Muscle Mustangs & Fast Fords
347 Short Block Fast Ford Formula Part 2
Makin' Power With Bolt-Ons, Boost, Or Both.
In Part 1 of our Fast Ford Formula, we demonstrated the effectiveness of replacing the stock 5.0L components with aftermarket bolt-ons on our 347 stroker motor supplied by Demon Engines. Equipped with factory E7TE heads, 5.0L cam and GT-40 intake, the 347 produced 307 hp at 4,700 rpm and 401 lb-ft of torque at 3,300 rpm. Once we installed the XFI stroker cam, RHS 200cc aluminum heads and Edelbrock RPM II intake, peak power jumped to 448 hp at 6,200 rpm and 420 lb-ft of torque at 5,200 rpm.
The simple bolt-ons resulted in gains of 141 hp and 19 lb-ft of torque, though the horsepower gains were as much as 200 hp past the power peak. There was only a slight drop in low-rpm power (up to 4,000 rpm), but the huge gains higher in the rev range more than offset the slight losses down low.
After swapping the blower pulley from the Novi 1220 to the Vortech, we were back in business. Loading the 347 under boost at 3,300 rpm resulted in torque figures exceeding 450 lb-ft. Running 27 degrees of total timing and an air/fuel ratio of 12.2:1, we were rewarded with peak numbers
of 421 hp at 5,500 rpm and 462 lb-ft of torque at 4,200 rpm. The boost curve increased from a low of 2.4 psi at 3,300 rpm to 8 psi at 5,700 rpm. Even at 3,300 rpm, the blower improved torque production of the 347 from 401 lb-ft to 461 lb-ft.
The question was whether these bolt-on upgrades would show an even larger gain once we added boost. Our plan was to run a Paxton centrifugal supercharger on both configurations to illustrate the gains offered under boost. Given the significant increase offered in normally aspirated trim, we were anxious to see how well the Demon stroker performed with the blower.
The guys from Paxton came to the rescue with their 5.0L Mustang kit, which includes the Novi 1220 SL supercharger. The Novi featured internal oiling for self-lubrication, which meant installation of the blower kit did not require drilling and tapping (or welding) the drain pan for an oil drain back. This also meant we were not required to provide an oil-feed line. We chose the Novi 1220 for its ease of installation (and testing) and for its ideal sizing for our low-boost and power needs.
Calculations prior to testing told us the 300hp 347 might produce over 400 hp once we added 7 psi of boost from our Novi. Once we added the RHS heads, Xtreme Energy cam, and Holley Systemax II intake, the normally aspirated power output would easily exceed 400 hp, meaning the boosted motor would likely exceed 600 hp! Obviously, we needed a supercharger that was not only capable of supporting this outright power level, but one that would be equally efficient at the lower power level produced with the stock components. The Novi 1220 seemed to fit the bill nicely, as it was capable of supporting well over 750 hp, while still maintaining the efficiency at lower power levels.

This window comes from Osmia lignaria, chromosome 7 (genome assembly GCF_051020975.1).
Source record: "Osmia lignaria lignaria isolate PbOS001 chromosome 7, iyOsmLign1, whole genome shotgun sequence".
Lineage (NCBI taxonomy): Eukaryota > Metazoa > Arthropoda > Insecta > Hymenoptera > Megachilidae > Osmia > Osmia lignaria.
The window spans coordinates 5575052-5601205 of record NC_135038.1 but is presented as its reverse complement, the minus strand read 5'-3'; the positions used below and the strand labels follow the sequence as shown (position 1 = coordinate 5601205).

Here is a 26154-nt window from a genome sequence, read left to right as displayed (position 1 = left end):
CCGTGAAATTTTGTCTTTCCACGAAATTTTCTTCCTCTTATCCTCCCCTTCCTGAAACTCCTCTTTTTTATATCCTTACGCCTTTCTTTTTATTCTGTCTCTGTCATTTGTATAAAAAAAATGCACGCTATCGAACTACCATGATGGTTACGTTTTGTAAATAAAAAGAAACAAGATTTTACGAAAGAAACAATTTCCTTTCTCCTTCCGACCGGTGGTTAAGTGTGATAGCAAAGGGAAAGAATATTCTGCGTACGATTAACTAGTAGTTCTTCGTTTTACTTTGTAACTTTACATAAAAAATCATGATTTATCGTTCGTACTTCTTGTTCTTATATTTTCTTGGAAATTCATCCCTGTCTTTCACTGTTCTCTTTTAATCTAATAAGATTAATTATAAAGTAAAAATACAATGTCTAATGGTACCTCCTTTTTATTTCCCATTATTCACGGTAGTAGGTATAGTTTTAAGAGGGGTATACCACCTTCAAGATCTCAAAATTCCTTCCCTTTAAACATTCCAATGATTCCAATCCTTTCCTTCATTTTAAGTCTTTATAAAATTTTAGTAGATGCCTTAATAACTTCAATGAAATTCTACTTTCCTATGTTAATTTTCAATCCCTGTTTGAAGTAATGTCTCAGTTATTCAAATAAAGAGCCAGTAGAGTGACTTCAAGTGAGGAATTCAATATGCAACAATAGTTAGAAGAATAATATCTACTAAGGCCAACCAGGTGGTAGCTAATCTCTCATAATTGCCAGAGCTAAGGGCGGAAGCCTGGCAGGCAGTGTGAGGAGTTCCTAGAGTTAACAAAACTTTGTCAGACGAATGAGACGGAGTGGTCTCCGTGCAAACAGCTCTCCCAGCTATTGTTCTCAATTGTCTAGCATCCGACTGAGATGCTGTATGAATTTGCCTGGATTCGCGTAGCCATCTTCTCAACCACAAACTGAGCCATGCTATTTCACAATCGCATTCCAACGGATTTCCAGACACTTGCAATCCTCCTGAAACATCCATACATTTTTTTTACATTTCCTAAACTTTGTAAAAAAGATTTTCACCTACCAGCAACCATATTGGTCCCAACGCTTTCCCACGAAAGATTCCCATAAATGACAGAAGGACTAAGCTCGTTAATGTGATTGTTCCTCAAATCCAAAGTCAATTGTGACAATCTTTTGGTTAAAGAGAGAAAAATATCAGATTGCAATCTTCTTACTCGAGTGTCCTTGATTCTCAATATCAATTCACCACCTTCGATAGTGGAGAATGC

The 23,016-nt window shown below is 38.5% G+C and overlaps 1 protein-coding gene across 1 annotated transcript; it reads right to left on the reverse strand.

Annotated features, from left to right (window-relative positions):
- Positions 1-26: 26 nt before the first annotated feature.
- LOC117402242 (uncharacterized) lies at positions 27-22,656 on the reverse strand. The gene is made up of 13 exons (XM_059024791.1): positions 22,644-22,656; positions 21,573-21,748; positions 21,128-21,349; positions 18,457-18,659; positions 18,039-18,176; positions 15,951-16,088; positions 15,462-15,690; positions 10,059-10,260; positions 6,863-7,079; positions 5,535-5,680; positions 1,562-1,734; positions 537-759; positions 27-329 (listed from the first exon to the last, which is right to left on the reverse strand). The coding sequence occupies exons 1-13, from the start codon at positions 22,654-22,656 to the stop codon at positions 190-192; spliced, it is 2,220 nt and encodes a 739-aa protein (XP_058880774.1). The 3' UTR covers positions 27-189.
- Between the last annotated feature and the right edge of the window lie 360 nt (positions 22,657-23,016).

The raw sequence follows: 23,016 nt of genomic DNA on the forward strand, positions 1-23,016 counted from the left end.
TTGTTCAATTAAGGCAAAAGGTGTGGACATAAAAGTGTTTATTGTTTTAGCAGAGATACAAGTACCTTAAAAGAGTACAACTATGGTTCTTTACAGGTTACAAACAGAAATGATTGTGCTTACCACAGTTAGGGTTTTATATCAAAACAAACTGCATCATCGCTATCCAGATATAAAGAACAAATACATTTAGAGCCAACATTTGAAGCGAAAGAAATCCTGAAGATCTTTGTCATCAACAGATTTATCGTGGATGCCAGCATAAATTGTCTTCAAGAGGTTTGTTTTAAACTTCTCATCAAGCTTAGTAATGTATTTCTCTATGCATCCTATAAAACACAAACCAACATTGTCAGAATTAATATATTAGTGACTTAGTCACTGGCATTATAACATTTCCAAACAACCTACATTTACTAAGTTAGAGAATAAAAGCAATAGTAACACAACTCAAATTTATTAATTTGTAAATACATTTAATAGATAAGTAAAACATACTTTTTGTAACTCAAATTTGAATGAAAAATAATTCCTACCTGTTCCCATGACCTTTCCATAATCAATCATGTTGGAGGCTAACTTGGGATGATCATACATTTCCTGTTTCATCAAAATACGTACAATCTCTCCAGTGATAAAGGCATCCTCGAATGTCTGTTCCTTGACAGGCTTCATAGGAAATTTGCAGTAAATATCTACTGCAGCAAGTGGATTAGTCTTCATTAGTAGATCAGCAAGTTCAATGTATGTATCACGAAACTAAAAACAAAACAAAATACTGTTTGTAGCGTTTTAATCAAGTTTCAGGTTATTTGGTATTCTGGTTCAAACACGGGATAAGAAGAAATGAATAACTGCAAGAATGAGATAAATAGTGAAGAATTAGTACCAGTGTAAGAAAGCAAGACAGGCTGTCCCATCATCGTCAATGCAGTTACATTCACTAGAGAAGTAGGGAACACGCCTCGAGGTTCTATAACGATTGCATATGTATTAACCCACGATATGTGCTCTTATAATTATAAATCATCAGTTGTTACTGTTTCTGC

To illustrate the gains offered not only by the supercharger, but by the combination of supercharger and bolt-ons, we configured the 347 test motor first with the stock heads, cam and GT-40 intake. In this configuration, the 347 produced 307 hp and 401 lb-ft of torque in normally aspirated trim. The Novi supercharger was installed and run with a 3.80-inch blower pulley and 6.75-inch crank pulley.
This drive ratio combined with the internal step ratio of 3.45:1 to produce a peak impeller speed of 36,769 rpm at a peak engine speed of 6,000 rpm (though this was well past the power peak). This impeller speed eventually produced a peak boost reading of 8 psi at 5,700 rpm (as high as we revved the stock combination). Running race fuel on the supercharged combination allowed us to get a tad more aggressive on the air/fuel ratio and timing curves than we might on the street.
Unfortunately, we were unable to fully utilize the Novi 1220 supercharger as the author made a major mistake while testing. The valve covers used for testing did not feature a baffle to eliminate oil from escaping and we were forced to attach a small shop towel over the breather vent. Though secured to the breather vent with a hose clamp, a portion of the shop towel found its way into the impeller of the Novi 1220-ouch! Luckily, we had a replacement supercharger in the form of a Vortech S-trim. Though the design (and therefore boost and power output) mirrored the Novi 1220, the downside was that it was not self-lubricating and therefore required us to provide a feed line and drill and tap the oil pan for the oil return. Let that be a lesson that hopefully you won't have to learn the hard way.